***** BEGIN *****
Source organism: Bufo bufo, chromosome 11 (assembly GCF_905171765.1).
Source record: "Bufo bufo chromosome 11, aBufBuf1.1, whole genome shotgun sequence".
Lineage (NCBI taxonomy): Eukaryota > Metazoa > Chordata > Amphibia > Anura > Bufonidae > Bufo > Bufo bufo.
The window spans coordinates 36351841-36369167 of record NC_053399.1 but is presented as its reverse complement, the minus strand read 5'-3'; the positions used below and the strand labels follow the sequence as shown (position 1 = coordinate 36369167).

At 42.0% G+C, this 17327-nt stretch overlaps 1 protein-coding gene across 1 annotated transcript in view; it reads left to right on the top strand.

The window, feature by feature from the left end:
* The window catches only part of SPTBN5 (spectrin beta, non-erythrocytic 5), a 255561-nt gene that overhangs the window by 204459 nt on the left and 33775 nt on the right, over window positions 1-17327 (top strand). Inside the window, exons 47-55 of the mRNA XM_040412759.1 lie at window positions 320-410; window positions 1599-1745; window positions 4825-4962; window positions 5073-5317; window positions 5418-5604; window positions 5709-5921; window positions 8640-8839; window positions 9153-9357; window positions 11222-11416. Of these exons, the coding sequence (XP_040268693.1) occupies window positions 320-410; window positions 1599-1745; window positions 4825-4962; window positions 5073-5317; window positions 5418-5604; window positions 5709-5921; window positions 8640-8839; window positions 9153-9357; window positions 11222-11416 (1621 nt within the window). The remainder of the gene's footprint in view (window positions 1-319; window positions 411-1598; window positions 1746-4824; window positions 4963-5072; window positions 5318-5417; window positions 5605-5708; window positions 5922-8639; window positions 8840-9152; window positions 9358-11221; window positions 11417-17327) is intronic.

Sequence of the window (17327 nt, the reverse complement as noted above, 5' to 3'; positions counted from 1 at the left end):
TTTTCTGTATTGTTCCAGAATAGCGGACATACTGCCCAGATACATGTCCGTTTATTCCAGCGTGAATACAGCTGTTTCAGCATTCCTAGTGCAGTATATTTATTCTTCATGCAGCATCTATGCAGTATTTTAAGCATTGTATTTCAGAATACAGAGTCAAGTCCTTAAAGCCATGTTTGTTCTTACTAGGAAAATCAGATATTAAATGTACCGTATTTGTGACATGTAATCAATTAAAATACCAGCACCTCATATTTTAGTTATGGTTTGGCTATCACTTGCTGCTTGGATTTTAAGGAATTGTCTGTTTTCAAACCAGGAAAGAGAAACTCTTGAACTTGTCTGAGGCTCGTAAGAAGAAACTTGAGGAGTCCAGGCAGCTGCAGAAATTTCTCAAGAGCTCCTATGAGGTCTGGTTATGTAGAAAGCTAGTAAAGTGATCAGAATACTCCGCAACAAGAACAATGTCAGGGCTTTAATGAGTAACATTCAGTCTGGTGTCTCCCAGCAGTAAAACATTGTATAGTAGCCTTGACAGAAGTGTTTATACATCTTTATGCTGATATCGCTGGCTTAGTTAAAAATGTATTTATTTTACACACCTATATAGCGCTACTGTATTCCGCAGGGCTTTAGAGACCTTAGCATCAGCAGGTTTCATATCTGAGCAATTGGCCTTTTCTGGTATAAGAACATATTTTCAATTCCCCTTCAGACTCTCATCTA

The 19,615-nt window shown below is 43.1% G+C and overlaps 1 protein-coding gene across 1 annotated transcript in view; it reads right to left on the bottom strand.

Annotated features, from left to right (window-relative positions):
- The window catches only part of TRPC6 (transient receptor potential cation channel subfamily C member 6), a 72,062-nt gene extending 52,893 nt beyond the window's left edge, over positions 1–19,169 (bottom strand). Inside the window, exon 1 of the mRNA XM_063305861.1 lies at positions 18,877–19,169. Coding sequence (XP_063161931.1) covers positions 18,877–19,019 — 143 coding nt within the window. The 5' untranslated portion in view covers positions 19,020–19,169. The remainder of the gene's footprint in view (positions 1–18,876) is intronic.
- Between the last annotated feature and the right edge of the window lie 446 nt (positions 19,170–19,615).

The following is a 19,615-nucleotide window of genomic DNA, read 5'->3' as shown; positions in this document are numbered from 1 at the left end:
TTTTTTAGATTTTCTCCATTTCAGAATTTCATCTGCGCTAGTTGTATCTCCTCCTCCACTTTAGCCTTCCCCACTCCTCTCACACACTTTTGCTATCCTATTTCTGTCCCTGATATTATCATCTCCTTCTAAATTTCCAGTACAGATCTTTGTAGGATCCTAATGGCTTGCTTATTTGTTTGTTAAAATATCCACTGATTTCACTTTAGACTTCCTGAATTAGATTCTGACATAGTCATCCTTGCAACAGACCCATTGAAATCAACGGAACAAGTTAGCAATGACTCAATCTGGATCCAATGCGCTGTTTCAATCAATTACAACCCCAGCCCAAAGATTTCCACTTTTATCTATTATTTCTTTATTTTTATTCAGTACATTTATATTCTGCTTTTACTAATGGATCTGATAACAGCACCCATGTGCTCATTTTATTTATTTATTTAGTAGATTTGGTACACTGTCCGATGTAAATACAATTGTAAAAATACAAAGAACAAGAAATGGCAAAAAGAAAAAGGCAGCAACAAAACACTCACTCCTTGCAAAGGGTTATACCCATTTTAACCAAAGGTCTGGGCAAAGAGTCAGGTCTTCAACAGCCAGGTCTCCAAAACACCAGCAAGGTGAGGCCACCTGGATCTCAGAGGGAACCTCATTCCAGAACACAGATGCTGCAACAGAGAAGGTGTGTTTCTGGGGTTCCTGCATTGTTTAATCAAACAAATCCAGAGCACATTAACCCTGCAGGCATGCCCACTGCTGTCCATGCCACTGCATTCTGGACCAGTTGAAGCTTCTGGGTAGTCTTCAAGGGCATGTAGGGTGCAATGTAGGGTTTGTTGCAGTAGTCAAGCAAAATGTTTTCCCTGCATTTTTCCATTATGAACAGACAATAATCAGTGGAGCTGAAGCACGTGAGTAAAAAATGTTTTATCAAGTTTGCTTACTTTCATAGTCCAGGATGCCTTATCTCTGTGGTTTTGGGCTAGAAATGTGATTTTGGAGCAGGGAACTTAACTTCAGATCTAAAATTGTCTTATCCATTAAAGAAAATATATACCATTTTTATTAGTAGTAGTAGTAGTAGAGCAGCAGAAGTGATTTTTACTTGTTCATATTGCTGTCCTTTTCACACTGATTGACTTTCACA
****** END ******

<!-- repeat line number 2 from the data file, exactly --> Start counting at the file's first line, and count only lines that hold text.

Source record: "Bufo bufo chromosome 11, aBufBuf1.1, whole genome shotgun sequence".